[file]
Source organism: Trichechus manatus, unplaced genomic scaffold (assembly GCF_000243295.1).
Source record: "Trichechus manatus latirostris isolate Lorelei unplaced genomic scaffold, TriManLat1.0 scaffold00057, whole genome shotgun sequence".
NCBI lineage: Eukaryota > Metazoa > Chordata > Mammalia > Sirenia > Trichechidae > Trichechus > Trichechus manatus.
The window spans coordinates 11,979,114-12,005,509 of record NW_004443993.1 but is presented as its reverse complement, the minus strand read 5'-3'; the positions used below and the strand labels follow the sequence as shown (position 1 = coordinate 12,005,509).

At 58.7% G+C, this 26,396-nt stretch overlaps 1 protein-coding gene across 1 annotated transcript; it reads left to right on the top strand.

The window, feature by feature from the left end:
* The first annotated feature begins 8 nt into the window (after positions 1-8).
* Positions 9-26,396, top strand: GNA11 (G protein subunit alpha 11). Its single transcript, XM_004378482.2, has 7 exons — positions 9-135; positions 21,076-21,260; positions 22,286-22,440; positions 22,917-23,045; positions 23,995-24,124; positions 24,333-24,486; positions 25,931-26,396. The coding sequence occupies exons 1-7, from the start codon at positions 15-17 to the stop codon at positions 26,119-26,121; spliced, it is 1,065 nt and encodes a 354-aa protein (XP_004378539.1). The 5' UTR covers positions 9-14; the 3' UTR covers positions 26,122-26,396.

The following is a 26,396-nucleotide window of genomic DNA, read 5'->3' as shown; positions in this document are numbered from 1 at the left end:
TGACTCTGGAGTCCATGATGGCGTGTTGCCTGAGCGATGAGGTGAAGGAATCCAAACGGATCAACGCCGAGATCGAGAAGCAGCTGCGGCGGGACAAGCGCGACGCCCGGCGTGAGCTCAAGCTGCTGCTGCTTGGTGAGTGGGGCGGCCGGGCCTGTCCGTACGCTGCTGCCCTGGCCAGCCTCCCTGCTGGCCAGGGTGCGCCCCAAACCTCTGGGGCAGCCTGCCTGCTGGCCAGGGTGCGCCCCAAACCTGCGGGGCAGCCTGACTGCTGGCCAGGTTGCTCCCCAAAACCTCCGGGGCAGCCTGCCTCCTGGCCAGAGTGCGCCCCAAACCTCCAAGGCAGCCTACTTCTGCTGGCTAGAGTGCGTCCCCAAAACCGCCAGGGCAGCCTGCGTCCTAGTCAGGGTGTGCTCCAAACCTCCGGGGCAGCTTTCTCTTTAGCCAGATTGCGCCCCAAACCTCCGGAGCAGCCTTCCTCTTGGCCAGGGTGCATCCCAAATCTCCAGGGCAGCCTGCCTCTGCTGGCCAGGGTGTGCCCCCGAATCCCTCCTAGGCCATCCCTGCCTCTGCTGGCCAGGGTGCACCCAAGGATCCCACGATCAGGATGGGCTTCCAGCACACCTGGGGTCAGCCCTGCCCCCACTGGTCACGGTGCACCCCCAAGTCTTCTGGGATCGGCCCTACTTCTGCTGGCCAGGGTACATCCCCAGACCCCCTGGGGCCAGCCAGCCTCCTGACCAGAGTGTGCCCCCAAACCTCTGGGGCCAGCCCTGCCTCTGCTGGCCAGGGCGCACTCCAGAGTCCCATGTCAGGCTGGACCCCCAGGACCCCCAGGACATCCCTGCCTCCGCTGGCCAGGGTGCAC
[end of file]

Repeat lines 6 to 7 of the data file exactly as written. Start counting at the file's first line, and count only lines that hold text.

The window, feature by feature from the left end:
* The first annotated feature begins 8 nt into the window (after positions 1-8).